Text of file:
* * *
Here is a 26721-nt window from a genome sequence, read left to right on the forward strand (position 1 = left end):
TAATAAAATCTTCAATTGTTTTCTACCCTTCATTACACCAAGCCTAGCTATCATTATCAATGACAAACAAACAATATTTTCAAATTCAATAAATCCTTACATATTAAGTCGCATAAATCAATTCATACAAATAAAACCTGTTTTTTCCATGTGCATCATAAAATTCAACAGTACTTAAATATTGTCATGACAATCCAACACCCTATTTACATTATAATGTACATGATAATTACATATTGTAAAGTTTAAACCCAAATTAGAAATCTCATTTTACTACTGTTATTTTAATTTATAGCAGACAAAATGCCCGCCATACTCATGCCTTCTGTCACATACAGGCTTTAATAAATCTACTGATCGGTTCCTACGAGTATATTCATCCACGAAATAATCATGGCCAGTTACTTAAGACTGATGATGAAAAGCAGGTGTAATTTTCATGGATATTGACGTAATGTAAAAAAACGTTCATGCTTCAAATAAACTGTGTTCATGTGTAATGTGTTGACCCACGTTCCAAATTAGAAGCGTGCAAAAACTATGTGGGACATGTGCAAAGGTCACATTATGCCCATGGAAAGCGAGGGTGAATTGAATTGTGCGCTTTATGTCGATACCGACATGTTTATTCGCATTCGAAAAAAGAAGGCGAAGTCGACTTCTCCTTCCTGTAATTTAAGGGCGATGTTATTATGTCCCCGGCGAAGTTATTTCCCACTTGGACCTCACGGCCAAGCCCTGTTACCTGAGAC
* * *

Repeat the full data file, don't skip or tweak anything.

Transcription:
Here is a 26721-nt window from a genome sequence, read left to right on the forward strand (position 1 = left end):
TAATAAAATCTTCAATTGTTTTCTACCCTTCATTACACCAAGCCTAGCTATCATTATCAATGACAAACAAACAATATTTTCAAATTCAATAAATCCTTACATATTAAGTCGCATAAATCAATTCATACAAATAAAACCTGTTTTTTCCATGTGCATCATAAAATTCAACAGTACTTAAATATTGTCATGACAATCCAACACCCTATTTACATTATAATGTACATGATAATTACATATTGTAAAGTTTAAACCCAAATTAGAAATCTCATTTTACTACTGTTATTTTAATTTATAGCAGACAAAATGCCCGCCATACTCATGCCTTCTGTCACATACAGGCTTTAATAAATCTACTGATCGGTTCCTACGAGTATATTCATCCACGAAATAATCATGGCCAGTTACTTAAGACTGATGATGAAAAGCAGGTGTAATTTTCATGGATATTGACGTAATGTAAAAAAACGTTCATGCTTCAAATAAACTGTGTTCATGTGTAATGTGTTGACCCACGTTCCAAATTAGAAGCGTGCAAAAACTATGTGGGACATGTGCAAAGGTCACATTATGCCCATGGAAAGCGAGGGTGAATTGAATTGTGCGCTTTATGTCGATACCGACATGTTTATTCGCATTCGAAAAAAGAAGGCGAAGTCGACTTCTCCTTCCTGTAATTTAAGGGCGATGTTATTATGTCCCCGGCGAAGTTATTTCCCACTTGGACCTCACGGCCAAGCCCTGTTACCTGAGAC